Blog Tour/Book Review: The Way of All Flesh by Ambrose Parry

The Way Of All Flesh Blog Tour Poster

Welcome to today’s stop on the blog tour for The Way of All Flesh by Ambrose Parry, the pseudonym of bestselling author, Chris Brookmyre, and consultant anaesthetist, Dr Marisa Haetzman.

The Way of All Flesh is the first in a series of historical crime novels. It has already been optioned by SunnyMarch for film/TV and has sold into seven territories to date.  Raven and Fisher will return in The Art of Dying, due to be published in hardback in August 2019.

My thanks to Anne at Random Things Tours for inviting me to take part in the tour and to Canongate for my review copy.  You can read my review below.

The Way of All FleshAbout the Book

Edinburgh, 1847. Will Raven is a medical student, apprenticing for the brilliant and renowned Dr Simpson. Sarah Fisher is Simpson’s housemaid, and has all of Raven’s intelligence but none of his privileges. As bodies begin to appear across the Old Town, Raven and Sarah find themselves propelled headlong into the darkest shadows of Edinburgh’s underworld. And if either of them are to make it out alive, they will have to work together to find out who’s responsible for the gruesome deaths.

Format: Paperback, ebook, audiobook (416 pp.)    Publisher: Canongate
Published: 2nd May 2019    Genre: Historical Fiction, Crime

Purchase Links*  ǀ  ǀ (supporting UK bookshops)
*links provided for convenience, not as part of any affiliate programme

Find The Way of All Flesh on Goodreads

My Review

The Way of All Flesh introduces the reader to Will Raven, about to start a prestigious medical apprenticeship but burdened by secrets in his past, an unhealthily close connection to a murder victim, ruthless debt collectors on his trail and a self-confessed dark side to his character.

Despite Raven’s initial determination that the death of a woman he was close to should not become just another unsolved murder of a ‘fallen woman’, readers need to exercise some patience for his investigation into the murder to get fully under way. Not, in fact, until other similar victims start to turn up. It’s some time as well before the initial antagonism between Sarah, housemaid to the Simpson household,and Raven gives way to an uneasy investigative partnership which Sarah is determined should be one of equals. “You will keep nothing from me, and in this endeavour, you will at all times treat me as your equal.”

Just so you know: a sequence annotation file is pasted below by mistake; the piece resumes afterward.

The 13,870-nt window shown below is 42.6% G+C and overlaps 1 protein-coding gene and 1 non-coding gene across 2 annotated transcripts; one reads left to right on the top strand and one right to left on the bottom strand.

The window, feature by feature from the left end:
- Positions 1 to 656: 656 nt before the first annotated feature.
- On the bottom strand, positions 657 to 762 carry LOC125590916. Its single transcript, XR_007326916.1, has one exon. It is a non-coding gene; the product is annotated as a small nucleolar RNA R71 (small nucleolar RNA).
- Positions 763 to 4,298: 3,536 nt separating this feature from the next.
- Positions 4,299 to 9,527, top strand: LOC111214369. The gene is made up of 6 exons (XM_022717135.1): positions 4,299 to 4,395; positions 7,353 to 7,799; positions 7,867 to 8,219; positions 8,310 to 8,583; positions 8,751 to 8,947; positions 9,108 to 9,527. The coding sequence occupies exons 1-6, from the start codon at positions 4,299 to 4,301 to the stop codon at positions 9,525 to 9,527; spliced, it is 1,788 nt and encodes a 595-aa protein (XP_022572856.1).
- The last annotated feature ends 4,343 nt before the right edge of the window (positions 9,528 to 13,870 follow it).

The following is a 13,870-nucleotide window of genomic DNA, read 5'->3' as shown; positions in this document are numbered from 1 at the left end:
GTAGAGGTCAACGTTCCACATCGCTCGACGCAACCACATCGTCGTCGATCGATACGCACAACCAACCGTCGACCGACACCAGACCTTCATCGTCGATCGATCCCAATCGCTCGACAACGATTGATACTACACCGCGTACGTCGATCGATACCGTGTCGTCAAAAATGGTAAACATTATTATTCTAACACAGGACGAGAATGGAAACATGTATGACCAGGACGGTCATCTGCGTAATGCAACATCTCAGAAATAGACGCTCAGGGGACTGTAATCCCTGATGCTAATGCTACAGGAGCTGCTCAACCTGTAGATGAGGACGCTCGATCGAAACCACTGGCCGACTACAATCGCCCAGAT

The authors have created an interesting character in Sarah. Intelligent, independent-minded and keen to better herself, she nevertheless finds her ambitions thwarted by social conventions and preconceptions based on her gender. A theme of the book which the reader will find difficult to miss is the inferior status of women, at all levels of society, and the potential for their mistreatment by men. As Sarah observes, “…it wasn’t only women below stairs who would never be permitted to realise their potential. Those above could aspire to no more than marriage and motherhood.” The latter is exemplified by Mina, unmarried sister-in-law of Dr. Simpson, who finds herself dependent on others for financial support and valueless without the status of wife. And, of course, there’s Sarah who, despite her intelligence and self-acquired knowledge of medicines, finds even the role of druggist’s assistant out of reach because she’s a woman and for customers ‘only a man will do.’

Alongside the crime mystery element, the book conjures up the atmosphere of 19th century Edinburgh, both its gentrified streets and seedy alleyways. It also brings to life a time of medical and scientific experimentation in the search for developments in anaesthesia and surgical techniques. The monetary and reputational rewards for pioneers of such developments may be great and, as becomes clear, not all possess the scruples of others. They may go to any lengths, seeing their actions as ‘a necessary sacrifice on the altar of progress’.

As a historical crime mystery, the book is more of a slow burn than a raging conflagration but the pace does pick up markedly in the final chapters. Making forays into subjects such as photography and homeopathy, it’s nevertheless full of atmosphere and, in Raven and Sarah, introduces an engaging central partnership, that sets things up nicely for future books.

I received a review copy courtesy of publishers, Canongate Books, and NetGalley.

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In three words: Atmospheric, detailed, mystery

Try something similar…The Wages of Sin by Kaite Welsh (read my review here)

Ambrose Perry Author PicAbout the Authors

Ambrose Parry is a pseudonym for a collaboration between Chris Brookmyre and Marisa Haetzman. The couple are married and live in Scotland. Chris Brookmyre is the international bestselling and multi-award-winning author of over twenty novels, including Black Widow, winner of both the Theakston Old Peculier Crime Novel of the Year and the McIlvanney Prize for Scottish Crime Novel of the Year. Dr Marisa Haetzman is a consultant anaesthetist of twenty years’ experience, whose research for her Master’s degree in the History of Medicine uncovered the material upon which this novel was based. The Way of All Flesh is the first book in the series

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